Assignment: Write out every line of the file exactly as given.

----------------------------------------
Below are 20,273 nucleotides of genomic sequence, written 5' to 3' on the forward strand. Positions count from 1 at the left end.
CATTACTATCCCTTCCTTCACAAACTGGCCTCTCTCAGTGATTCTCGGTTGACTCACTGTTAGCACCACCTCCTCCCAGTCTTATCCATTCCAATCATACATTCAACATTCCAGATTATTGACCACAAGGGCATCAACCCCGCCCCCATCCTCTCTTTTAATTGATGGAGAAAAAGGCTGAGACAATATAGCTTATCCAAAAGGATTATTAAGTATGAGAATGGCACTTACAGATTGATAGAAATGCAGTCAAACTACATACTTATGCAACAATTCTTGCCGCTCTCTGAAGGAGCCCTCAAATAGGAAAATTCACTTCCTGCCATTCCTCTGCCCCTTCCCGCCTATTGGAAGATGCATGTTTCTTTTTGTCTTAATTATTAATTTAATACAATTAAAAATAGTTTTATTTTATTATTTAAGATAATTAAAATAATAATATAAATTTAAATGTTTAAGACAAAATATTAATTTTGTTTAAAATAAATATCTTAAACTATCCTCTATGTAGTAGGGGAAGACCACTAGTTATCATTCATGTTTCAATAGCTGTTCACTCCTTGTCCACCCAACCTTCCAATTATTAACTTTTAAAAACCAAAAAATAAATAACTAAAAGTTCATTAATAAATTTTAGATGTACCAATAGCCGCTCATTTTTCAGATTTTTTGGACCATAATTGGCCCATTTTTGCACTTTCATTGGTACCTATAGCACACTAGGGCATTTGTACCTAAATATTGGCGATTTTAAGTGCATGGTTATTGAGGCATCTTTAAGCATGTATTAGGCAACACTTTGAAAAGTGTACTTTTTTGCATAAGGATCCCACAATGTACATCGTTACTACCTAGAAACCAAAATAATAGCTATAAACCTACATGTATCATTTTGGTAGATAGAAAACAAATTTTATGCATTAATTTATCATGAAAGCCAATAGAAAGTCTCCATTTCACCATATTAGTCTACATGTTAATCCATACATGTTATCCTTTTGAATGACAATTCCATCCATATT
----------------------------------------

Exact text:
Below are 20,273 nucleotides of genomic sequence, written 5' to 3' on the forward strand. Positions count from 1 at the left end.
CATTACTATCCCTTCCTTCACAAACTGGCCTCTCTCAGTGATTCTCGGTTGACTCACTGTTAGCACCACCTCCTCCCAGTCTTATCCATTCCAATCATACATTCAACATTCCAGATTATTGACCACAAGGGCATCAACCCCGCCCCCATCCTCTCTTTTAATTGATGGAGAAAAAGGCTGAGACAATATAGCTTATCCAAAAGGATTATTAAGTATGAGAATGGCACTTACAGATTGATAGAAATGCAGTCAAACTACATACTTATGCAACAATTCTTGCCGCTCTCTGAAGGAGCCCTCAAATAGGAAAATTCACTTCCTGCCATTCCTCTGCCCCTTCCCGCCTATTGGAAGATGCATGTTTCTTTTTGTCTTAATTATTAATTTAATACAATTAAAAATAGTTTTATTTTATTATTTAAGATAATTAAAATAATAATATAAATTTAAATGTTTAAGACAAAATATTAATTTTGTTTAAAATAAATATCTTAAACTATCCTCTATGTAGTAGGGGAAGACCACTAGTTATCATTCATGTTTCAATAGCTGTTCACTCCTTGTCCACCCAACCTTCCAATTATTAACTTTTAAAAACCAAAAAATAAATAACTAAAAGTTCATTAATAAATTTTAGATGTACCAATAGCCGCTCATTTTTCAGATTTTTTGGACCATAATTGGCCCATTTTTGCACTTTCATTGGTACCTATAGCACACTAGGGCATTTGTACCTAAATATTGGCGATTTTAAGTGCATGGTTATTGAGGCATCTTTAAGCATGTATTAGGCAACACTTTGAAAAGTGTACTTTTTTGCATAAGGATCCCACAATGTACATCGTTACTACCTAGAAACCAAAATAATAGCTATAAACCTACATGTATCATTTTGGTAGATAGAAAACAAATTTTATGCATTAATTTATCATGAAAGCCAATAGAAAGTCTCCATTTCACCATATTAGTCTACATGTTAATCCATACATGTTATCCTTTTGAATGACAATTCCATCCATATT